Female Genius: Eliza Harriot and George Washington at the Dawn of the Constitution
Date: Tuesday, Mar 14, 2023
Start time: 5:30 p.m.
Location: VCU Student Commons, Richmond Salon
Audience: Free and open to the public
As part of the Society of the Cincinnati in the State of Virginia Lecture Series, law professor and award-winning author Mary Sarah Bilder will talk about her new book, "Female Genius: Eliza Harriot and George Washington at the Dawn of the Constitution." Her provocative new biography investigates the rise of a radical new idea in the English-speaking world: female genius.
Bilder finds the perfect exemplar in English-born Eliza Harriot Barons O’Connor, a pathbreaking female educator who delivered a University of Pennsylvania lecture attended by George Washington as he and other Constitutional Convention delegates gathered in Philadelphia. As the first such public female lecturer, her courageous performance likely inspired the gender-neutral language of the Constitution.
Female Genius makes clear that America’s framing moment did not belong solely to white men and offers an inspirational transatlantic history of women who believed in education as a political right.
Professor Mary Sarah Bilder is the Founders Professor of Law at Boston College Law School. Her latest book, "Female Genius: George Washington and Eliza Harriot in the Dawn of the Constitution" was published in 2022. "Madison's Hand: Revising the Constitutional Convention" (2015) received the 2016 Bancroft Prize in American History, and was a finalist for the 2016 George Washington Book Prize. She has taught property, American legal and constitutional history, and trusts and estates at Boston College since 1994 and has been a visiting professor at Harvard Law School and Columbia Law School. She received her B.A. with Honors (English) and the Dean’s Prize from the University of Wisconsin at Madison, her J.D. (magna cum laude) from Harvard Law School, and her A.M. (History) and Ph.D. from Harvard University in the History of American Civilization/American Studies. She was a law clerk to the Hon. Francis Murnaghan, Jr., U.S. Court of Appeals, Fourth Circuit. Her recent scholarship has focused on the history of the Constitution, transatlantic feminism, James Madison and the Founders, the history of judicial review, and colonial and founding era constitutionalism, as well as Robert Morris, the early African American civil rights activist and lawyer. Professor Bilder is Literary Director of the Ames Foundation and a member of the American Law Institute, the American Antiquarian Association, and a Fellow of the American Bar Foundation. She is member of the Massachusetts Bar Association and the State Bar of Wisconsin (inactive status). She twice received the Emil Slizewski Faculty Teaching Award. Her first book, The Transatlantic Constitution: Colonial Legal Culture and the Empire (2004), received the American Historical Association’s Littleton-Griswold Award. Her articles appear in important essay collections and journals, including the Yale Law Journal, the Stanford Law Review, Law and History Review, Law Library Journal, and the Journal of Policy History. She is co-compiler of the prize-winning Appeals to the Privy Council from the American Colonies: An Annotated Digital Catalogue.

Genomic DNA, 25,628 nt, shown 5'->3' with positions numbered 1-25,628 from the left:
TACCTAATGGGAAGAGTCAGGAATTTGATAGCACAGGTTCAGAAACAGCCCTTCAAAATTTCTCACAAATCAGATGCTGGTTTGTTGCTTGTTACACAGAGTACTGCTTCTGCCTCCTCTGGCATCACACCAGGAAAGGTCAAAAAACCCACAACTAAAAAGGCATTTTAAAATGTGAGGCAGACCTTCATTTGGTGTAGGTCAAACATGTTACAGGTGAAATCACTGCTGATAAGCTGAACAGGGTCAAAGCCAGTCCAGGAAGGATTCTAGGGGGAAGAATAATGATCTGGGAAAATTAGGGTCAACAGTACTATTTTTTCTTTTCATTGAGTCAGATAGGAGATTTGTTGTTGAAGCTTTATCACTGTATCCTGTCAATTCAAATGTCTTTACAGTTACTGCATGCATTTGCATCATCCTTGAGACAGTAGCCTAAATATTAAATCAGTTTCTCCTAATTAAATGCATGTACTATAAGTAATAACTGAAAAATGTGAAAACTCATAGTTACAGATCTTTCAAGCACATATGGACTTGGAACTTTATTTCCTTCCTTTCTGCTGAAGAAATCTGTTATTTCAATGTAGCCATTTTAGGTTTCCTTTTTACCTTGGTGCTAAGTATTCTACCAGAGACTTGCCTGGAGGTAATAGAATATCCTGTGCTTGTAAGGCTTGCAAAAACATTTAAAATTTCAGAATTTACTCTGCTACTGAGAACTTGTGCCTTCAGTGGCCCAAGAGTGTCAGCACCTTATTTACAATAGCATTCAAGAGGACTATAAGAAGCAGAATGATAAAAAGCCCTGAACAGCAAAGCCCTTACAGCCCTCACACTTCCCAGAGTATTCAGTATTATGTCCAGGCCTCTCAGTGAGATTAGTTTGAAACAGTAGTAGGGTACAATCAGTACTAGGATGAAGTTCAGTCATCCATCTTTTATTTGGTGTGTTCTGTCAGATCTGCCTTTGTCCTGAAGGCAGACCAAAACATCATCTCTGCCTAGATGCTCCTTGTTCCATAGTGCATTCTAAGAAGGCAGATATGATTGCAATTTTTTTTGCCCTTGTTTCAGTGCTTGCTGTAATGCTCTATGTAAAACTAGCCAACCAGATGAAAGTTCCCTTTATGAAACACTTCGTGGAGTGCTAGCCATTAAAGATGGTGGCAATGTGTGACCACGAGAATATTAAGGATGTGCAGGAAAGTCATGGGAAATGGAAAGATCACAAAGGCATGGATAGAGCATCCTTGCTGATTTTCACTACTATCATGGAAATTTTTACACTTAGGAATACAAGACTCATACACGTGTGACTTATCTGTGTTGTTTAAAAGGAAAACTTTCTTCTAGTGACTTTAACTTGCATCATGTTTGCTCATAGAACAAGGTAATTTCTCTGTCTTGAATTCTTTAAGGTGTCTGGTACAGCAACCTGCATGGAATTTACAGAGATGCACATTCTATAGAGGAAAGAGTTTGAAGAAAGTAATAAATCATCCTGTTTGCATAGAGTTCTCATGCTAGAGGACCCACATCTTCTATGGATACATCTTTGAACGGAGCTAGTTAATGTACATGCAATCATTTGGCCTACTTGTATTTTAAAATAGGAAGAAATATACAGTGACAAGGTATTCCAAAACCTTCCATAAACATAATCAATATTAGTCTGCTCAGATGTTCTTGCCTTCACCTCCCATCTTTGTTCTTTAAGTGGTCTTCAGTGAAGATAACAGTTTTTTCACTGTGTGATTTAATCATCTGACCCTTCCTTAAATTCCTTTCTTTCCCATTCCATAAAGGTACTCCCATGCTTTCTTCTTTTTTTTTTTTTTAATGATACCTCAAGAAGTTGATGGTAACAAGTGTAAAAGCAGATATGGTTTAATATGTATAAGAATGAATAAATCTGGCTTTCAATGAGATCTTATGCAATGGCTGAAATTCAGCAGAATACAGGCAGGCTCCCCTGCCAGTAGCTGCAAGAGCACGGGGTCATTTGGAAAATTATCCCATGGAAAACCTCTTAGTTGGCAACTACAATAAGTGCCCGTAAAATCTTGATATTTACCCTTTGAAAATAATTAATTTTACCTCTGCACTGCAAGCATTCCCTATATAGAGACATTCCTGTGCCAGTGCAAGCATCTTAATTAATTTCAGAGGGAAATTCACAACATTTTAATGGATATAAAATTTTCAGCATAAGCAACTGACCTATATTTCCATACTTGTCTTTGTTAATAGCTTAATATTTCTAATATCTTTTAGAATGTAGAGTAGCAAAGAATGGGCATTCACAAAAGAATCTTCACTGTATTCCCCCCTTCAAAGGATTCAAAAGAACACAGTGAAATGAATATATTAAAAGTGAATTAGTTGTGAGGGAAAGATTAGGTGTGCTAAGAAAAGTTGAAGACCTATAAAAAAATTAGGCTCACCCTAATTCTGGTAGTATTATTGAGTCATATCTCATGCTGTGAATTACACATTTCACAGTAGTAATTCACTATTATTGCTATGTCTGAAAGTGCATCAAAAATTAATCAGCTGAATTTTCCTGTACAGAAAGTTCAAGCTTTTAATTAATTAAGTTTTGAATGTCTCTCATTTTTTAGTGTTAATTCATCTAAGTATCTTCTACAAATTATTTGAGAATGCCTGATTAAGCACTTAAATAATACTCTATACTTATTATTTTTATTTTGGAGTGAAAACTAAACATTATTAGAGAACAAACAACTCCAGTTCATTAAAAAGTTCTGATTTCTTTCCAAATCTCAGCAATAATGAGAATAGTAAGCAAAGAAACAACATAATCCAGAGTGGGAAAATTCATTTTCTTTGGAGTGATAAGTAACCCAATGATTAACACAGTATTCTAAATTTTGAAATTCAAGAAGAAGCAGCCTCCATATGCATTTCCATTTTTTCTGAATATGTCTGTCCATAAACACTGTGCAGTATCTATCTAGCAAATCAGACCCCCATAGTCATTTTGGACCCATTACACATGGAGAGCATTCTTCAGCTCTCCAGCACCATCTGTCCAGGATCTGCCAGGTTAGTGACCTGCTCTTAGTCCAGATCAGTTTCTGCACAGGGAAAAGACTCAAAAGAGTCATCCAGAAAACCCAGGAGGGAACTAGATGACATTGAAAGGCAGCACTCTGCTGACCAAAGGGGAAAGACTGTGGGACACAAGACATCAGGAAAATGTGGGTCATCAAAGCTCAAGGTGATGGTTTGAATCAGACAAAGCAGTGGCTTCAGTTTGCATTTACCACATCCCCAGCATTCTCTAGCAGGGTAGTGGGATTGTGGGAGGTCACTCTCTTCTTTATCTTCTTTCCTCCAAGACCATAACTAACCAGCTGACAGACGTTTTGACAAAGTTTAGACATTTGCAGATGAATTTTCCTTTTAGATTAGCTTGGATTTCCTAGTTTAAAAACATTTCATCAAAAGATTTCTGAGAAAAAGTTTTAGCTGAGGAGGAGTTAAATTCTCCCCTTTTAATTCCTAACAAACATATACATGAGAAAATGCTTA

Sponsor(s): Society of the Cincinnati in the State of Virginia
Event contact: Andrea Wight, firstname.lastname@example.org